Bengaluru should transform itself into Kongjian Yu's sponge city

Bengaluru should transform itself into Kongjian Yu’s sponge city

India’s information technology (IT) capital, Bengaluru, a city once lauded for its greenery, grapples with the formidable challenge of both urban flooding and water scarcity. The paradox of a city inundated yet thirsty is stark. Its water ordeal is a tale of many years of ecological neglect and urban mismanagement. Rampant urbanization and increased coverage of the city’s surface with asphalt and concrete have obliterated natural water absorption and drainage pathways, exacerbating monsoon floods and leading to severe water scarcity in dry seasons. Groundwater levels have plummeted and the city’s reliance on distant water sources is unsustainable and precarious.

Laments abound on social media about how the city has trampled its founder Kempegowda’s original plan of a network of lakes and inter-linked canals that kept the city flood-free during the rains and sufficiently watered during its hot, dry seasons. But it is difficult to blame any single person or group. All the residents of Bengaluru are culpable.

The unravelling of Kempegowda’s vision and drying out of its many lakes and tanks has gone on for decades. For instance, Miller’s Tank, which existed in my childhood, was ‘bunded’ and dried out even before I finished school. The lake-bed housed a slum for many years before giving way to a hospital, offices, auditoriums and housing long before Bengaluru was even on the IT map.

An answer to the city’s crisis may lie in the visionary concepts of Kongjian Yu, a Chinese urban planner and landscape architect renowned for his ‘sponge city’ initiative. Yu, a recent winner of the Oberlander Prize for architecture (, has been credited with rejuvenating China’s overgrown cities and his ideas are being proposed for other urban dystopias like New York City and Los Angeles. I am no urban planner, but it seems that Bengaluru, the city of lakes that seemingly forgot how to manage its water, could solve its water woes by transforming into a sponge city.

At its core, the concept is ingeniously simple. The basic idea is for cities to absorb, clean and use rainwater efficiently and sustainably. Imagine a Bengaluru where, instead of concrete jungles that repel water, urban landscapes mimic sponges, soaking up rainwater to reduce flooding, replenish groundwater and even purify water for reuse. Yu’s methods use green roofs, permeable pavements, wetlands, rain gardens and enhanced green spaces. The philosophy underpinning his concepts is not just about managing water, but harmonizing urban development with nature’s cycles.

In a recent interview with Wired, Yu says, “A sponge city can be on any scale. Water is precious. If you retain water in your backyard, you don’t have to water your trees, you don’t have to water your garden, because water is underneath—your treasure is here. It’s at a personal, individual, community scale.” (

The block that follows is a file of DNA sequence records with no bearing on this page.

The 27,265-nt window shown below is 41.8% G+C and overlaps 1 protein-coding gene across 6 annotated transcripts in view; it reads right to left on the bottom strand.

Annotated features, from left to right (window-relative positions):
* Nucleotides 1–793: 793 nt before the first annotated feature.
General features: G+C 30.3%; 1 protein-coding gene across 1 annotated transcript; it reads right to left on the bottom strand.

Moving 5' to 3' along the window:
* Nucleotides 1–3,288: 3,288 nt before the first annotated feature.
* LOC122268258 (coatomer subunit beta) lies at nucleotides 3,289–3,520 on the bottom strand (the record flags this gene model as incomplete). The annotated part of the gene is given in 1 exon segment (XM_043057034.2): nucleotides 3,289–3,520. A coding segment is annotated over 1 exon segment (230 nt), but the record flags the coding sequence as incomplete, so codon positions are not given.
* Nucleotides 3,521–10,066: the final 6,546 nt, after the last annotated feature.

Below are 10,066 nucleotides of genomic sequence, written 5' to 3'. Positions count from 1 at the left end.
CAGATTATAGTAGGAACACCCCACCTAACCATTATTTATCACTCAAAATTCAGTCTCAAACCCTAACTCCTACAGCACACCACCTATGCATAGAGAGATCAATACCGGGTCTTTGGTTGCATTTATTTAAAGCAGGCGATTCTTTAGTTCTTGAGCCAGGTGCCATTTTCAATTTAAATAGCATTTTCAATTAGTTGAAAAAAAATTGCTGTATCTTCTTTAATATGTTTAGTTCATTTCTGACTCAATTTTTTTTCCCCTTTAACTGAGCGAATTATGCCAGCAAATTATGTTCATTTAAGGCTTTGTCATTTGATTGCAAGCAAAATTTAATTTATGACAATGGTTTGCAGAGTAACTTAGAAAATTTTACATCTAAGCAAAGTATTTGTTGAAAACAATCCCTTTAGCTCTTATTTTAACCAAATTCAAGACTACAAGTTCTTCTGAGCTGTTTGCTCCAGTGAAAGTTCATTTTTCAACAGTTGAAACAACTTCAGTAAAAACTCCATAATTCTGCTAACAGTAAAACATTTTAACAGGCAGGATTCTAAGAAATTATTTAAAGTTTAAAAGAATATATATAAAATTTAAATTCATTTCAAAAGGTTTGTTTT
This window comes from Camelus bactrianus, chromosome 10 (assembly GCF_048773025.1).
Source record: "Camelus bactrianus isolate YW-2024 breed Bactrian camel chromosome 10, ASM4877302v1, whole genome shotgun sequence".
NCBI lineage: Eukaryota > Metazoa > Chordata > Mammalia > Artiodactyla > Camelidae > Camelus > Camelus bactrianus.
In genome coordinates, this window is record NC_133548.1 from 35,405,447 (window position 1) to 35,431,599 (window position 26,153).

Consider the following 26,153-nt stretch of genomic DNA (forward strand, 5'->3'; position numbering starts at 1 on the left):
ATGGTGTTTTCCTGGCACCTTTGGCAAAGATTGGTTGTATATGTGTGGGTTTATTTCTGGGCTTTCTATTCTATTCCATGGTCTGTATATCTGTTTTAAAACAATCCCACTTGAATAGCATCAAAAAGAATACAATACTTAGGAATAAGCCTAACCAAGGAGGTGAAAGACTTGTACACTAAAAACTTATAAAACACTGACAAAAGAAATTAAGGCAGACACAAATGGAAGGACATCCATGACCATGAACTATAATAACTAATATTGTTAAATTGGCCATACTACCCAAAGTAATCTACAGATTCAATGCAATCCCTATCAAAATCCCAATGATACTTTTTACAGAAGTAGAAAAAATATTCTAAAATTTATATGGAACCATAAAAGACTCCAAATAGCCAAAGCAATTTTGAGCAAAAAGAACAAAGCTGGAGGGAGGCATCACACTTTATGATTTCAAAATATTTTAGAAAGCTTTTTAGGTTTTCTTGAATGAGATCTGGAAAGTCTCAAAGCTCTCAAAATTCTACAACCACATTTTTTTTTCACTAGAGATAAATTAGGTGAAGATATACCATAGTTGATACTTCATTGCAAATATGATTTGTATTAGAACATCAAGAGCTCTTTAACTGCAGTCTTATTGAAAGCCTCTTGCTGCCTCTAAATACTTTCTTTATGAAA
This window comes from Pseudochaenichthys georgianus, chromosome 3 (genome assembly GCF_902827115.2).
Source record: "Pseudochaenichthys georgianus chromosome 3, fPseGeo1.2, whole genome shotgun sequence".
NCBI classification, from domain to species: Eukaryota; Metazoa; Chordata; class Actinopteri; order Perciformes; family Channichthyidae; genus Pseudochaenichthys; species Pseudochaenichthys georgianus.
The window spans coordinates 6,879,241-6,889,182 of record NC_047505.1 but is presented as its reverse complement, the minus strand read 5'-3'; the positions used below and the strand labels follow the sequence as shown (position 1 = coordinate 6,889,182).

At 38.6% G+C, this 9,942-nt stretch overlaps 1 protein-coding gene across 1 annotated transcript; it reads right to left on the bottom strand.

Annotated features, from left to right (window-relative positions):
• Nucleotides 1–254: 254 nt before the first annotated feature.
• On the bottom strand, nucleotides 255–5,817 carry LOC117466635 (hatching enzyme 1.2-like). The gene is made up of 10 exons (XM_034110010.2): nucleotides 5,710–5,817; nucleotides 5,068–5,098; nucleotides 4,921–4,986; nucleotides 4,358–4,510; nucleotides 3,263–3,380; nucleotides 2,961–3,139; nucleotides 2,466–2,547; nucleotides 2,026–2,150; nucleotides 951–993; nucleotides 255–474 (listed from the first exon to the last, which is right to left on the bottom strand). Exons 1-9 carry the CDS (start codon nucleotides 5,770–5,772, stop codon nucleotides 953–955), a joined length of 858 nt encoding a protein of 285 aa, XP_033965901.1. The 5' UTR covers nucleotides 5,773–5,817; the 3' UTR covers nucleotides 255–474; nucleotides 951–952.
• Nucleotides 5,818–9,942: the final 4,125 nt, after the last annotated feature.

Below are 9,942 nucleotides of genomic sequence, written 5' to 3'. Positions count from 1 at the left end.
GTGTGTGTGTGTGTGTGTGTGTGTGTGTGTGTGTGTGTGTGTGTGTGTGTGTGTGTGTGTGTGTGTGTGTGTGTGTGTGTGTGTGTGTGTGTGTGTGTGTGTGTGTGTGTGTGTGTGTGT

To be fair, the city’s water authority did try several times to make its residents install ‘rainwater recharge systems’ in their homes. When I installed such a system in my house many years ago, I remember asking a neighbour why he hadn’t done so. He mumbled something about not being given enough incentives to do it. His home has now been pulled down and is giving way to a massive, ugly concrete block of apartments that will likely house a hundred people where six once lived.

Bengaluru can use Yu’s methods to increase its permeable surfaces, step up groundwater recharging and provide natural flood defences. Lakes and tanks in Bengaluru should be restored to the extent possible and reintegrated with a managed network to act as storage reservoirs. By cleaning, desilting and reconnecting these water bodies, we can restore their role in the city’s water management strategy.

More practically, adopting permeable pavements in public spaces, creating wetlands and rain gardens in urban areas and installing green roofs on buildings can significantly increase the city’s capacity to absorb and utilize rainwater. These measures can also reduce the burden on drainage systems and mitigate flooding.

Turning Bengaluru into a sponge city would require a collaborative effort by the government, private sector and the community. Incentives for green infrastructure development, public awareness campaigns on water conservation and community-led projects could spearhead this transformation. A recent advertisement in a newspaper had the local water authorities asking firms to use their corporate social responsibility (CSR) monies to help, harkening back to a column I wrote in this space asking Bengaluru’s IT firms to belly up to the bar to help restore the city. (

The path to becoming a sponge city is challenging. Land use planning needs to be revisited, with a focus on sustainable development that prioritizes water management. Financial investment is crucial, as is the political will to undertake such a transformation. However, the benefits—reduced flooding, enhanced water security, improved urban biodiversity and a better quality of life—make for a compelling case.

“The sponge city is basically using free nature,” Yu says in his interview. “It’s simple. The problem is that it’s free. No one wants to invest in it, because no one can make money.” Yet, the vision of a city in harmony rather than battle with water is both inspiring and essential. Use of CSR money might be the watershed moment it needs.

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